The statues weren’t the white marble we think of as classically Greek today. They would have been brightly painted and decorated: some statues of the gods were covered in gold and ivory, and known as chryselephantine (chrusos meaning gold, and elephas meaning ivory). In Athens, one statue of Athene was covered with gold worth about 40 talents, according to the historian Thucydides: a huge sum. The Athenians considered removing the gold to help pay for their war against Sparta. But only on the proviso that when the conflict was over, they replaced the gold with at least as much as they had removed, or even more. So, gilded statues weren’t just beautiful, and awe-inspiring, they were also the ancient equivalent of keeping ten pound notes stuffed in a mattress for emergencies.
Lots of Greek sculptures were made of bronze, but we usually see them as marble copies, made by the Romans. The bronze was intrinsically valuable, so was often melted down for reuse. Henry Moore sculptures have suffered similar fates in recent years. The marble copies can be easily identified, because marble doesn’t have the same tensile strength as bronze. Statues which were perfectly strong and stable in metal were too fragile when carved from stone, so a marble figure might acquire a tree trunk to lean on, for example. The bronze statue wouldn’t have needed the extra support.
Legend has it that the most beautiful statue in the ancient world was carved in marble by a celebrated sculptor named Praxiteles. Aphrodite at Knidos (in ancient Asia Minor, or modern-day Turkey) is long since lost – we have only later copies and guesswork to help us imagine what she would have looked like. She would certainly have been naked, probably holding a robe as though we have disturbed her as she gets out of a bath. The likeness was deemed so uncanny that one Greek author wrote an epigram, attributed to the goddess, in which she asks: ‘Where did Praxiteles see me naked?’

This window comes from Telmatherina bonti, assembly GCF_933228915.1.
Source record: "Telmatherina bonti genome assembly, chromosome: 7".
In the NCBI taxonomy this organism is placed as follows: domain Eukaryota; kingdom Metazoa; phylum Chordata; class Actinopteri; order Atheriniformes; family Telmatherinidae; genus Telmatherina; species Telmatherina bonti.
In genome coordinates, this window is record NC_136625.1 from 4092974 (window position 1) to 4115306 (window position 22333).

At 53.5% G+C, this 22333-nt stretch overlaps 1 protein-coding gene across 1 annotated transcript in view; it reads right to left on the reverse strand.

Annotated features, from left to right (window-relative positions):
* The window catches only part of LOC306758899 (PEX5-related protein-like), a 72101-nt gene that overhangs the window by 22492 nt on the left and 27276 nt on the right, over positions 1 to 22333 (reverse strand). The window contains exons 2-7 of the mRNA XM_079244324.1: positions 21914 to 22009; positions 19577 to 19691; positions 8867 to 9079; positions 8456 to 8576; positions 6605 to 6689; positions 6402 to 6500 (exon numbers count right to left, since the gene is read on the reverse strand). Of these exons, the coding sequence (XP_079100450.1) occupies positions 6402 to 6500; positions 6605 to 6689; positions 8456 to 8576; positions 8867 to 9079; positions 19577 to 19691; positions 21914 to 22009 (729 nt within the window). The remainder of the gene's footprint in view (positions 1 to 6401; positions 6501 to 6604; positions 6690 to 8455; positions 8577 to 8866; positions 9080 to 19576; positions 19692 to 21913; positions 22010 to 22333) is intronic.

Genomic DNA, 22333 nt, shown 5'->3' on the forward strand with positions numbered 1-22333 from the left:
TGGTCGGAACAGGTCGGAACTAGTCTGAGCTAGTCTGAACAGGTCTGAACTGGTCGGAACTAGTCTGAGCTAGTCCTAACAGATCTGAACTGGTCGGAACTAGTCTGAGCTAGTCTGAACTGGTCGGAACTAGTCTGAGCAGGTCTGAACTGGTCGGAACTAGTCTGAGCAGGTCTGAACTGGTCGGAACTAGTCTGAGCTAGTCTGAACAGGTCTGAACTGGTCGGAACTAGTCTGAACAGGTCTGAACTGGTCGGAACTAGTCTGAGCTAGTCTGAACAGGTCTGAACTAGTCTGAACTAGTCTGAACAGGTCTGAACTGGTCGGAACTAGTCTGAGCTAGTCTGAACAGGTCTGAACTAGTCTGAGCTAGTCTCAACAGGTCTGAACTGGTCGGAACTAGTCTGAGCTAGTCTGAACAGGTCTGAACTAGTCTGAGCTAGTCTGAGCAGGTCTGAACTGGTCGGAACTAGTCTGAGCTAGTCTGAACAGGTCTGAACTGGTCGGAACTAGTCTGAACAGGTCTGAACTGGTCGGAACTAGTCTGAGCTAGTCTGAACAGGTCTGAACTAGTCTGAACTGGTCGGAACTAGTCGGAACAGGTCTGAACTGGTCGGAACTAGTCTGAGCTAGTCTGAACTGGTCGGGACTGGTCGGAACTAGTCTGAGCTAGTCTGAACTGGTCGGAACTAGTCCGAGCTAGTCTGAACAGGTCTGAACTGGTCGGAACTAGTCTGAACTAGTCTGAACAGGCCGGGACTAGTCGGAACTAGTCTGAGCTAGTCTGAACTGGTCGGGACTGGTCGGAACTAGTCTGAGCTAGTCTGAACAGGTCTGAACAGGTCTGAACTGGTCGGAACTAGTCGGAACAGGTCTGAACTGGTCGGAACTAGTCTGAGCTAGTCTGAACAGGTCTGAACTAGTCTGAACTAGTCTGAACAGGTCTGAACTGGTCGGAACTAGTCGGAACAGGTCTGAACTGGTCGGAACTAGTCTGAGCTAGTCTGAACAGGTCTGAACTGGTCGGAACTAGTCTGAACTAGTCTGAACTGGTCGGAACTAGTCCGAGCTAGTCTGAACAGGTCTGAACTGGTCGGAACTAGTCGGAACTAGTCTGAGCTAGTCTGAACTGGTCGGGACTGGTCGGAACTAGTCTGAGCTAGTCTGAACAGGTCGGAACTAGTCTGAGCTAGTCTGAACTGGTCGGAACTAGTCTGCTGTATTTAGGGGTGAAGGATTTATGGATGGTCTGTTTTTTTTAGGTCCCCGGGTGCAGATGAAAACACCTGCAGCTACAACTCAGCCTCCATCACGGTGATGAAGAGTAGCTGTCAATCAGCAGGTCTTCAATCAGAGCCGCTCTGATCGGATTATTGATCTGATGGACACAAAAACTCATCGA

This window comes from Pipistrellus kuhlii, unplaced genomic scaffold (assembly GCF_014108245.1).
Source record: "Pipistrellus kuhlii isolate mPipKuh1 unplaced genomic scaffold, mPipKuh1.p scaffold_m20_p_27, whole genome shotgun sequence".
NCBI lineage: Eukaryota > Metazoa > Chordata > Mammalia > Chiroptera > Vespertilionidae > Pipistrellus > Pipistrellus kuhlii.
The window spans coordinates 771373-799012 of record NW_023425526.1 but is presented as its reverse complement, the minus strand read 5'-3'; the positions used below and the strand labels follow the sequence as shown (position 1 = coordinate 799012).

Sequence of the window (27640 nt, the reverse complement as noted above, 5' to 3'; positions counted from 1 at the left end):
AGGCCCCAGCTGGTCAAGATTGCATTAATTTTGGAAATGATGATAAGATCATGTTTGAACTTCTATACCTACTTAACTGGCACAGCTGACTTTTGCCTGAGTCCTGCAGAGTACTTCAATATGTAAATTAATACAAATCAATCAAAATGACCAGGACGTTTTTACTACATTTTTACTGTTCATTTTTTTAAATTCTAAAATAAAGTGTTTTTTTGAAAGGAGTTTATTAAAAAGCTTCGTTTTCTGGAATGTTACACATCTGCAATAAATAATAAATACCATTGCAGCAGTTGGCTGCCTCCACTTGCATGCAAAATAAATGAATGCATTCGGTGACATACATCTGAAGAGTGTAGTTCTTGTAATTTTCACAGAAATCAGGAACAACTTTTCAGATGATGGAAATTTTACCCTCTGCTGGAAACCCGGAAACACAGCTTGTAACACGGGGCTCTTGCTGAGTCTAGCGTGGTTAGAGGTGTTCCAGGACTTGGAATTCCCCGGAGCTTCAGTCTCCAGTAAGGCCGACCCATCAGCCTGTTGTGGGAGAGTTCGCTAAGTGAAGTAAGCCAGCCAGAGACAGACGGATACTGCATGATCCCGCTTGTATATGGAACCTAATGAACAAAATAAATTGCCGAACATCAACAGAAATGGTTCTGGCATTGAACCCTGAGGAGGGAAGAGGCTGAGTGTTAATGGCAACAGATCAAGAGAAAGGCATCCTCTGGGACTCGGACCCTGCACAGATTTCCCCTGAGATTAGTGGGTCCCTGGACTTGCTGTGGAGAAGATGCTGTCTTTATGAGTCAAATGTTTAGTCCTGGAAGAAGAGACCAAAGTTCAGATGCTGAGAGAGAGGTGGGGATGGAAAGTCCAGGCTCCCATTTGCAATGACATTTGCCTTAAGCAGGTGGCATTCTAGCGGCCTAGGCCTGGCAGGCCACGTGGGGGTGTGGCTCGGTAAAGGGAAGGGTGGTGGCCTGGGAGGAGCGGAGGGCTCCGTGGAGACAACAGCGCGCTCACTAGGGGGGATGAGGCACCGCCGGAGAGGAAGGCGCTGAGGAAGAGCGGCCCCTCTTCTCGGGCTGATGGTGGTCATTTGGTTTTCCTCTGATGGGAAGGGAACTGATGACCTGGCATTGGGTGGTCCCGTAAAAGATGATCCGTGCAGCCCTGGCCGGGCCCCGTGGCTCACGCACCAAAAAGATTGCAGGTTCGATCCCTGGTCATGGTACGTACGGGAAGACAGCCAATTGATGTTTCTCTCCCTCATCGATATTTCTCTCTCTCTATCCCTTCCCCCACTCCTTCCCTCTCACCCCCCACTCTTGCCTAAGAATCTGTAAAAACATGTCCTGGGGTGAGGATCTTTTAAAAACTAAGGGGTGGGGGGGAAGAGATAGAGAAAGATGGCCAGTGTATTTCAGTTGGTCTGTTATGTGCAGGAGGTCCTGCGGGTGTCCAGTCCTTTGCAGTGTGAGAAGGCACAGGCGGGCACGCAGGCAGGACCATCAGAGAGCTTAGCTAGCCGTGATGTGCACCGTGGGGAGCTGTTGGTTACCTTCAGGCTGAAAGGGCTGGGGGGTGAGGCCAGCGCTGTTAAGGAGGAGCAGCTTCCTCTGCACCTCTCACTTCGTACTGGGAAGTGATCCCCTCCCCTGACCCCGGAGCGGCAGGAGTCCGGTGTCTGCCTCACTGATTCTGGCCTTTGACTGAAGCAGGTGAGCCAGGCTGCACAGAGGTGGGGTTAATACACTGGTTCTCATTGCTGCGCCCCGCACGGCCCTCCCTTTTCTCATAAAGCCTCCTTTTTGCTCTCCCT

She was so beautiful that a man fell in love with her, and spent the night locked in her temple. His passion drove him mad, and he threw himself from the nearby cliffs the next day. But, for all her divine powers, this Aphrodite was modelled on a 4th century BC prostitute, named Phryne. And though Phryne was surely a very beautiful woman, her name literally means ‘toad’.
Pliny the Elder tells us of a painting competition between two of the most celebrated artists of their day: Zeuxis and Parrhasius. Zeuxis painted a picture of grapes so convincing that birds came and pecked at it, convinced the fruit was real. But when Parrhasius was asked to show his painting, he pointed to a curtain. Zeuxis reached out to pull the curtain back, but he had been tricked. The curtain was the painting. While Zeuxis’ work was good enough to fool the birds, Parrhasius could deceive a fellow artist, so he was adjudged the winner.
Men in Greek art are often shown nude: the Greeks had a mania for male public nudity, something they shared with no other ancient society. Non-Greeks considered it most peculiar. Greek men would exercise naked, and managed to avoid sunburn by covering themselves with oil and dust, using it as an elementary sunblock. They would scrape this off at the end of the exercise session with a strigil.
The Greek sculptor Pheidias was partly responsible for designing the Parthenon Frieze (also known as the Elgin Marbles). The Athenians loved statues and beautiful ceramic pots featuring mythic heroes, gods and amazons. But they didn’t approve of commemorating real, living people in stone (certainly not in the same way that the Romans did: every emperor was commemorated in statues and on coins). Once the Parthenon Frieze was completed, one eagle-eyed critic noticed that two characters bore a suspicious resemblance to Pheidias and his friend, the great Athenian statesman Pericles. Pheidias was put on trial over his shocking behaviour, and found guilty.